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Monday, August 22, 2011

Anna Hazare: A Modern Incarnation of Gandhi?

On August 21, 2011 in New Delhi, India, tens of thousands marched in support of Anna Hazare, then in the sixth day of his hunger strike in support of the Jan Lokpal anti-corruption bill. He told the crowd, “Even if the prime minister comes, I will not withdraw my hunger strike until the [bill] is passed in the Parliament. I can die but I will not bend.” To be sure, his “professed unwillingness to compromise,” as well as his “occasionally belligerent tone, has attracted criticism.” Yet he inspired mainly hope, particularly from the young. His main constituency, however, is the middle class, who feel alienated and unfairly treated relative to the political elite class. That same alienation may be present in the U.S. and E.U., but people in America and Europe do not have the model of Gandhi, which Hazare self-consciously embraces. In fact, it is surprising that it took until 2011 for a societal figure so Gandhi-like to emerge and galvanize a mass protest using Gandhi’s methods. 
                              Associated Press

Yet it can be asked: how much like Gandhi is Hazare? Would Gandhi have stopped eating simply out of preference for one of two bills before the Indian Parliament? Furthermore, would he have fasted until the bill was passed or until the corruption stopped? I have in mind here his hunger strike related to the fighting between Hindus and Muslims in India prior to partition. Would a law have satisfied him? I suspect it would not have, as he was reacting morally against the human suffering. Stop it, just stop it! Not: Legislate it, just pass it!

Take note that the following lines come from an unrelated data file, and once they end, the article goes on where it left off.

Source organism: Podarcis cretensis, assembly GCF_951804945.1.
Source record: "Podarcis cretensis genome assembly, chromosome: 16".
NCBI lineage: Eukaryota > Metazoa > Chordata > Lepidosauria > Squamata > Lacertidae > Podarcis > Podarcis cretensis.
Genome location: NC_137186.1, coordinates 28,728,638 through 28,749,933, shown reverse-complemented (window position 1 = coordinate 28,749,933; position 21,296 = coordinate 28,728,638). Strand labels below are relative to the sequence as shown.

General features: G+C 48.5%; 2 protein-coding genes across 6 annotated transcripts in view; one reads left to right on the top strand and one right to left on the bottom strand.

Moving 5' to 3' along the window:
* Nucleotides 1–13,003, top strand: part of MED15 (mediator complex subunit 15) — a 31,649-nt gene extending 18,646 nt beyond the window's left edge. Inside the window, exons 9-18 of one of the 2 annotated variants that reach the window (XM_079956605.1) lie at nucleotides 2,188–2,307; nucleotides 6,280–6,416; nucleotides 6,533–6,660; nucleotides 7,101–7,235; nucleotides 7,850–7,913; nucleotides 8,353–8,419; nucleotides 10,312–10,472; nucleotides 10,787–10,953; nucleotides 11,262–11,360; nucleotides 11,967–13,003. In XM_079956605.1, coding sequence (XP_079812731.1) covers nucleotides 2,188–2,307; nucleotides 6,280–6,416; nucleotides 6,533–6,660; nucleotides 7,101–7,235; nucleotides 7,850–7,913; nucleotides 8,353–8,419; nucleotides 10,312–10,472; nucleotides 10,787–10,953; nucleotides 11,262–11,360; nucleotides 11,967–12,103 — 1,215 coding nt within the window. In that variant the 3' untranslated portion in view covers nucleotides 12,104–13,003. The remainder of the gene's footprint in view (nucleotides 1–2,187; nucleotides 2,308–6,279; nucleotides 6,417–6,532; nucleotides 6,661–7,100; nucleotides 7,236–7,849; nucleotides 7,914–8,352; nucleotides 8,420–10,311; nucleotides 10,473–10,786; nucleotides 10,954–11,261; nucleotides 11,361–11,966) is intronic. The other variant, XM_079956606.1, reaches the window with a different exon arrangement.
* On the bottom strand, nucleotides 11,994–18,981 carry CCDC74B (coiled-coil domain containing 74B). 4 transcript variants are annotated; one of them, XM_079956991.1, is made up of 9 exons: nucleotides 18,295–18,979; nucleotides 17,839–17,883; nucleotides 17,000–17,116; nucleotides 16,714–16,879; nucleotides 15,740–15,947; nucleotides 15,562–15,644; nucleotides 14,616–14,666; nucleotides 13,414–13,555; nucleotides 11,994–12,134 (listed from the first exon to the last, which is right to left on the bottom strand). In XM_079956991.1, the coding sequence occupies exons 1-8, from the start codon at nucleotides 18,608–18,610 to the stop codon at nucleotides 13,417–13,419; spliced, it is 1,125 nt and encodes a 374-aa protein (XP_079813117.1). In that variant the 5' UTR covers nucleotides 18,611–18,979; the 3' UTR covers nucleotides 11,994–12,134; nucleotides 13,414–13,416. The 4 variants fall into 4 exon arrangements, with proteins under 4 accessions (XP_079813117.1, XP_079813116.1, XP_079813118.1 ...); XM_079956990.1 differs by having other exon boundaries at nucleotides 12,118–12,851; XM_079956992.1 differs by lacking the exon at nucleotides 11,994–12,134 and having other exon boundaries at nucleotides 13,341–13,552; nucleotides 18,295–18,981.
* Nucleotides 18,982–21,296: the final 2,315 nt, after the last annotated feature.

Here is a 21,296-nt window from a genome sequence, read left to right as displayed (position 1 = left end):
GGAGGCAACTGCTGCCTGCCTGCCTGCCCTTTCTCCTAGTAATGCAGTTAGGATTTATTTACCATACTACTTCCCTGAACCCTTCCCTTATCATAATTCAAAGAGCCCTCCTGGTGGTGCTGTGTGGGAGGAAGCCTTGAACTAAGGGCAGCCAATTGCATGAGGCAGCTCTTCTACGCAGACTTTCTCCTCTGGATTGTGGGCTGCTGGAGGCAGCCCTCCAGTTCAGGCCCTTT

I contend that Gandhi’s strength was rooted in his moral fortitude. Even though he did engage in politics, it was his underlying moral concern that made his unwillingness to compromise laudable. Such stubbornness can fall on its face in a legislative context in which the choice is merely between two contending bills. So it is perhaps worth asking whether Anna Hazare is more like the Tea Party politicians in the U.S. or Gandhi in British India.

For a refusal to compromise to be a virtue (rather than compromise itself), there has to be some pretty convincing principles at stake and a clear distinction on the table. In other words, there had better be a serious moral wrong involved. Typically, this involves great human suffering. Wide-scale corruption and the related extortion of the poor and middle class not only violate moral principles, but result in real suffering as people are forced to humiliate themselves below another’s greed (and power). I think the humiliation goes deeper than even the unfairness involved, or maybe the two are consubstantial. In any case, the world needs more people willing to suffer as Gandhi did and less people able to get away with corruption and lying. Maybe Hazare could use his hunger strike as a means to teach a new generation of something of the rich moral heritage of India. The world would not be for the worst.


Jim Yardley, “Thousands Back Antigraft Hunger Strike in New Delhi,” New York Times (August 22, 2011). http://www.nytimes.com/2011/08/22/world/asia/22india.html